In December of 1979, several hundred armed militants smuggled weapons in the Grand Mosque on the last day of the Hajj, taking thousands of pilgrims as hostages and demanding their leader be recognized as the messiah. They held the mosque for two weeks before the Saudi army stormed it. Over 230 people were killed.

Image 2 of 16In December of 1979, several hundred armed militants smuggled weapons in the Grand Mosque on the last day of the Hajj, taking thousands of pilgrims as hostages and demanding their leader be recognized as the messiah. They held the mosque for two weeks before the Saudi army stormed it. Over 230 people were killed.

3

In July 1987, Iranian Shia pilgrims held an anti-Western demonstration on the eve of the Hajj at the Grand Mosque in Mecca. The protest quickly got out of hand as Saudi security forces sought to suppress it. Over 400 people, most of them Iranian Shias, were killed during the hours-long riot.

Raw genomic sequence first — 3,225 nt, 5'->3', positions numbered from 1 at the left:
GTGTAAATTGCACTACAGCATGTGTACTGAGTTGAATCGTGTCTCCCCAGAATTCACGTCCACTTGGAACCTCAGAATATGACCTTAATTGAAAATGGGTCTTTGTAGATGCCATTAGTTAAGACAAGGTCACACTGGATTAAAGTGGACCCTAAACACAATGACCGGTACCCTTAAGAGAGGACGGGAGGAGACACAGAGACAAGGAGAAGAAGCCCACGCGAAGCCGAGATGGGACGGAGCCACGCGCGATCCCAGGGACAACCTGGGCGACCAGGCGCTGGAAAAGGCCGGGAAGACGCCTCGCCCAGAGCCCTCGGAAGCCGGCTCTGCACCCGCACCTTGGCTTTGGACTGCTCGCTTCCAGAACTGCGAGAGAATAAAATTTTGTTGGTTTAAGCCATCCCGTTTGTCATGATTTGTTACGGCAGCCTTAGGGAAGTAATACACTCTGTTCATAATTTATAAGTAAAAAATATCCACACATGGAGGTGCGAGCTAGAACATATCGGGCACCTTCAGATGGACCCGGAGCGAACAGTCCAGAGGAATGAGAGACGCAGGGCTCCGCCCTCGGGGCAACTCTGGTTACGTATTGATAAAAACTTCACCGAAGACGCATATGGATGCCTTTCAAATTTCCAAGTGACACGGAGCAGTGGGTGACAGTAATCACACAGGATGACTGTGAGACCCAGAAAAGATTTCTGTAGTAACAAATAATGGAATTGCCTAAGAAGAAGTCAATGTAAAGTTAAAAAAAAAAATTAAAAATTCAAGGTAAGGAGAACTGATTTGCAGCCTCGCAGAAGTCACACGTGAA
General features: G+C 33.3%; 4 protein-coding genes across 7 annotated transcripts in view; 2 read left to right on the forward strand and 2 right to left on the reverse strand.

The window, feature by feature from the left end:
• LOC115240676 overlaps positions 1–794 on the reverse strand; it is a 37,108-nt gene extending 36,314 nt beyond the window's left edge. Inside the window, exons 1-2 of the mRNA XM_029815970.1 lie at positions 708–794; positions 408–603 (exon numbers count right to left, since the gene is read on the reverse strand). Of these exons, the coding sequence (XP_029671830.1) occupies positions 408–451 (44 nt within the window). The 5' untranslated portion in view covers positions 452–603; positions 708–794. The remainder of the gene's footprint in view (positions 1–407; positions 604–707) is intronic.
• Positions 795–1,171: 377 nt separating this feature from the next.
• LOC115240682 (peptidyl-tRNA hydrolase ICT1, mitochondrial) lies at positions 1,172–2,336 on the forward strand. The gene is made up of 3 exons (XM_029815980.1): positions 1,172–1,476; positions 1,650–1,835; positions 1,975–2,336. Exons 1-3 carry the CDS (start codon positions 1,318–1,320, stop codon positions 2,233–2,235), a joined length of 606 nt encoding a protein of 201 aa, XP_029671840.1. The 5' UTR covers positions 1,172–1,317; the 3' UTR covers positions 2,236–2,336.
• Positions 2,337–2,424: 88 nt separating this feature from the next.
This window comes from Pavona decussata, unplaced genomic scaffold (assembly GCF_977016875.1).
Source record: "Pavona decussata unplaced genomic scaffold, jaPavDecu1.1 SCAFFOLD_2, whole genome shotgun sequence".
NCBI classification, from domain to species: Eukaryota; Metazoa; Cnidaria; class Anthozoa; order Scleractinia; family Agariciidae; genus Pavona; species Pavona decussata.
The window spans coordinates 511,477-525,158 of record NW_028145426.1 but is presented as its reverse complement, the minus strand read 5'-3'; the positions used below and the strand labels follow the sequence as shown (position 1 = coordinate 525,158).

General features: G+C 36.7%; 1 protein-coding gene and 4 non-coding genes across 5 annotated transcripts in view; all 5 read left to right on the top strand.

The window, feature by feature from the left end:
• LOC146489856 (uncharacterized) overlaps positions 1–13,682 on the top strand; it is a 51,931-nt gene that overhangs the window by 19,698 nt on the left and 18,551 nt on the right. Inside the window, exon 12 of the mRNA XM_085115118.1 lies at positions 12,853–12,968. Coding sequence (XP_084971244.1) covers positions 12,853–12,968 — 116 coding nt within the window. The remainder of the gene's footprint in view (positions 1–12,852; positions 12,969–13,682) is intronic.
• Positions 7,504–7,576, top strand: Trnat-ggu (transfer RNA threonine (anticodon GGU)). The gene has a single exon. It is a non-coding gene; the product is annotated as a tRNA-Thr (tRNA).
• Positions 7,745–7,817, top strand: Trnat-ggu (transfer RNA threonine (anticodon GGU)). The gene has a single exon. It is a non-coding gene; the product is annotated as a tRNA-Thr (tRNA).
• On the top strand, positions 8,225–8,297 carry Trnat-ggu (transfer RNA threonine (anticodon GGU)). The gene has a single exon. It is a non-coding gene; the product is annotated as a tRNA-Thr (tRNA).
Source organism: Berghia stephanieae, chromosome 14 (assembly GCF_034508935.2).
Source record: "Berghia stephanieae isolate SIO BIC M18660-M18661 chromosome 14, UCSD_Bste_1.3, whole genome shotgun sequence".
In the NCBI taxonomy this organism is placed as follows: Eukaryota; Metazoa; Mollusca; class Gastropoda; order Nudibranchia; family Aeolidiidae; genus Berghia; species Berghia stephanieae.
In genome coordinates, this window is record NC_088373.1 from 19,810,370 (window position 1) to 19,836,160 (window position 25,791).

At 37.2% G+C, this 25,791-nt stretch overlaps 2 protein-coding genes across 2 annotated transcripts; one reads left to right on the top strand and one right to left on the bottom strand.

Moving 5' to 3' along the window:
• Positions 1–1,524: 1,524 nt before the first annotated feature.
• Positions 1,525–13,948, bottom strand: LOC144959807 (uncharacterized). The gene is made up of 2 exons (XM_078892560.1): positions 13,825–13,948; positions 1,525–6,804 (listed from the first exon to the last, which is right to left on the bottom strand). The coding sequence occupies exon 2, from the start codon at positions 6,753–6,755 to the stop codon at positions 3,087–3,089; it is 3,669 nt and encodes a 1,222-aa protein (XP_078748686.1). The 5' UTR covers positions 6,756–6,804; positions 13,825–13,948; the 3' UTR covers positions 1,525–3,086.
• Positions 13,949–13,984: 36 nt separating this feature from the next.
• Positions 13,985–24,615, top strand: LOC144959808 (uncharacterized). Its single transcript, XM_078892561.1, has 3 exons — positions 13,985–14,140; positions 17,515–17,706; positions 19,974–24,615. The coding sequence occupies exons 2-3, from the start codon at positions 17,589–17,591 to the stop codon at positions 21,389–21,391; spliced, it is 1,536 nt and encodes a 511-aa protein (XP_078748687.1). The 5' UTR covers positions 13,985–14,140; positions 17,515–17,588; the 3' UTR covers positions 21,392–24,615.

Image 3 of 16In July 1987, Iranian Shia pilgrims held an anti-Western demonstration on the eve of the Hajj at the Grand Mosque in Mecca. The protest quickly got out of hand as Saudi security forces sought to suppress it. Over 400 people, most of them Iranian Shias, were killed during the hours-long riot.

4

Two bombs exploded in July 1989 during the annual Hajj, killing one and wounding over a dozen others. Saudi Arabia later convicted 16 Kuwaiti Shia Muslims of planting the bombs, and beheaded them in public. Saudi officials blamed Iran for ordering the attacks; Iran denied the charge.

Image 4 of 16Two bombs exploded in July 1989 during the annual Hajj, killing one and wounding over a dozen others. Saudi Arabia later convicted 16 Kuwaiti Shia Muslims of planting the bombs, and beheaded them in public. Saudi officials blamed Iran for ordering the attacks; Iran denied the charge.

5